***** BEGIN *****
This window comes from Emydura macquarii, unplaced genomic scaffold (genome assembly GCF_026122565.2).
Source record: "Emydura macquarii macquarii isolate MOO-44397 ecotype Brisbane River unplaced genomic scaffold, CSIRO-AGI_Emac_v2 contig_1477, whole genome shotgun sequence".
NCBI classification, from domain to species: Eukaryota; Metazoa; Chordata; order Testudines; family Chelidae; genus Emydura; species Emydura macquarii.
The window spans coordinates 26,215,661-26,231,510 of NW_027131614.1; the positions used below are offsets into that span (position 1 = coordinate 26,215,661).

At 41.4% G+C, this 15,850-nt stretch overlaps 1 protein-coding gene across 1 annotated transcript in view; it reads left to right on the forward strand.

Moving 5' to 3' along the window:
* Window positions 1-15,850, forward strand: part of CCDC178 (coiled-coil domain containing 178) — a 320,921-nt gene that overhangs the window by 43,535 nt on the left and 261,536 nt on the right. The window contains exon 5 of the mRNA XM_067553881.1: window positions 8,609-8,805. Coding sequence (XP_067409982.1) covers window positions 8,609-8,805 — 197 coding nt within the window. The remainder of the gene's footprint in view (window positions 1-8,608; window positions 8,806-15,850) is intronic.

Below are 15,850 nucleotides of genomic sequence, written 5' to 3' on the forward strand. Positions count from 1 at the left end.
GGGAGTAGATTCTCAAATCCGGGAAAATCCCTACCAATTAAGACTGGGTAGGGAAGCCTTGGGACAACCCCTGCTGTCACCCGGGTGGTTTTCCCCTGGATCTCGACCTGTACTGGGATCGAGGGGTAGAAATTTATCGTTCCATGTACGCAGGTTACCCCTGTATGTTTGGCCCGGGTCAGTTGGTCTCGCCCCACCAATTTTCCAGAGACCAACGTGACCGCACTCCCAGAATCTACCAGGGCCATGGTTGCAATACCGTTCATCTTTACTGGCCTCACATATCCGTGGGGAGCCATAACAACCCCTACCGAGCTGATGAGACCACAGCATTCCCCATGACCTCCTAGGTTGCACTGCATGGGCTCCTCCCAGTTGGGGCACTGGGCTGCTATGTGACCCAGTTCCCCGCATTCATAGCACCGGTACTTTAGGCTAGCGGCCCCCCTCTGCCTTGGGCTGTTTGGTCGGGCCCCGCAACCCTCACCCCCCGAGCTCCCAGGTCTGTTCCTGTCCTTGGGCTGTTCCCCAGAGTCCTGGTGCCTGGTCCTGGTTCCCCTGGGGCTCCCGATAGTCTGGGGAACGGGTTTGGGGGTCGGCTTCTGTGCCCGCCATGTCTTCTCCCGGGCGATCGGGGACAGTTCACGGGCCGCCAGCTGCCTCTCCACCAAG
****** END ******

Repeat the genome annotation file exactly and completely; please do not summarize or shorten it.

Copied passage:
This window comes from Emydura macquarii, unplaced genomic scaffold (genome assembly GCF_026122565.2).
Source record: "Emydura macquarii macquarii isolate MOO-44397 ecotype Brisbane River unplaced genomic scaffold, CSIRO-AGI_Emac_v2 contig_1477, whole genome shotgun sequence".
NCBI classification, from domain to species: Eukaryota; Metazoa; Chordata; order Testudines; family Chelidae; genus Emydura; species Emydura macquarii.
The window spans coordinates 26,215,661-26,231,510 of NW_027131614.1; the positions used below are offsets into that span (position 1 = coordinate 26,215,661).

At 41.4% G+C, this 15,850-nt stretch overlaps 1 protein-coding gene across 1 annotated transcript in view; it reads left to right on the forward strand.

Moving 5' to 3' along the window:
* Window positions 1-15,850, forward strand: part of CCDC178 (coiled-coil domain containing 178) — a 320,921-nt gene that overhangs the window by 43,535 nt on the left and 261,536 nt on the right. The window contains exon 5 of the mRNA XM_067553881.1: window positions 8,609-8,805. Coding sequence (XP_067409982.1) covers window positions 8,609-8,805 — 197 coding nt within the window. The remainder of the gene's footprint in view (window positions 1-8,608; window positions 8,806-15,850) is intronic.

Below are 15,850 nucleotides of genomic sequence, written 5' to 3' on the forward strand. Positions count from 1 at the left end.
GGGAGTAGATTCTCAAATCCGGGAAAATCCCTACCAATTAAGACTGGGTAGGGAAGCCTTGGGACAACCCCTGCTGTCACCCGGGTGGTTTTCCCCTGGATCTCGACCTGTACTGGGATCGAGGGGTAGAAATTTATCGTTCCATGTACGCAGGTTACCCCTGTATGTTTGGCCCGGGTCAGTTGGTCTCGCCCCACCAATTTTCCAGAGACCAACGTGACCGCACTCCCAGAATCTACCAGGGCCATGGTTGCAATACCGTTCATCTTTACTGGCCTCACATATCCGTGGGGAGCCATAACAACCCCTACCGAGCTGATGAGACCACAGCATTCCCCATGACCTCCTAGGTTGCACTGCATGGGCTCCTCCCAGTTGGGGCACTGGGCTGCTATGTGACCCAGTTCCCCGCATTCATAGCACCGGTACTTTAGGCTAGCGGCCCCCCTCTGCCTTGGGCTGTTTGGTCGGGCCCCGCAACCCTCACCCCCCGAGCTCCCAGGTCTGTTCCTGTCCTTGGGCTGTTCCCCAGAGTCCTGGTGCCTGGTCCTGGTTCCCCTGGGGCTCCCGATAGTCTGGGGAACGGGTTTGGGGGTCGGCTTCTGTGCCCGCCATGTCTTCTCCCGGGCGATCGGGGACAGTTCACGGGCCGCCAGCTGCCTCTCCACCAAG